Our City, Durban, seems to be on a “go big or go home” state of mind when it comes to events and the cultural life of the city. We have seen this with the advent over the last 10 years of key international events like the expensive Top Gear Festival, and the G1 Grand Prix and more recently the failed bid for the North Sea Jazz Festival, and last years controversial Essence Festival. In all the spin emanating from those responsible we hear about the benefits to the city’s tourism and the economoc spin-offs as justification for the vast amounts of money being spent. It’s true that in some instances there are major spin-offs and for a short period just before and just after the event, there are media & marketing benefits for the city. The questions one must ask about this current state of mind in our city are as follows:
- Is the return on investment worth the amount actually spent?
- Is the marketing generated worth the amount spent?
- Does the event really contribute materially to the lives of the citizens of Durban?
- Are real job opportunities created for the citizens of the city?
- Of the money spent, how much remains here, and how much is leaving our shores?
It is well-known and fairly widely accepted that events that are properly organised and marketed well generate positive spin-offs for the economy of Cities and for marketing the City around the world. The reasonably small Durban International Blues Festival (DIBF – which I admit I have organised for the last 13 years) which costs the City and Province between R300 000 – R500 000 per annum generates a 7:1 ecenomic return for the city and an almost 10:1 return from a marketing point of view. The electronic, digital and print media that this small festival generates is impressive.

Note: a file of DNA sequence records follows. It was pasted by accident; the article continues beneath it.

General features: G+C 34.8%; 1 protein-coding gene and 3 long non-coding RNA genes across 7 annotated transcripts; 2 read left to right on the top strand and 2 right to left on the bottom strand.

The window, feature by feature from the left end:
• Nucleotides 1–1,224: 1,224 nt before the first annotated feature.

The official line generated by the City spin doctors is that R40 000 000 was spent on the Essence festival in 2016. For this amont of money we could quadruple the size of the DIBF and run it for ten years. Yes, we know that Essence is a magnificent international festival in New Orleans, but in SA, judging by the support from the public this last year, this festival showed little to no pulling power and has a long way to go before it achieves anything significant. If each recognised music venue in the city was given 2 million, twenty music venues would be able to employ ‘live’ musicians all year round.
Yes, employment was created for that one week or weekend, and the rest of the year? It would be interesting to know how much money left our shores, how much money was spent on acts from outside Durban and how much was spent on locals. I believe that government in every tier needs to radically transform the way they think about supporting events and the creative industries in general. I believe that the same ecomonic spin-offs and marketing for the city can be achieved by spreading the money out throughout the year, allowing smaller festivals to develop and grow until they have their own international appeal allowing the industry to develop – developing the artists, developing the audience, and developing the industry.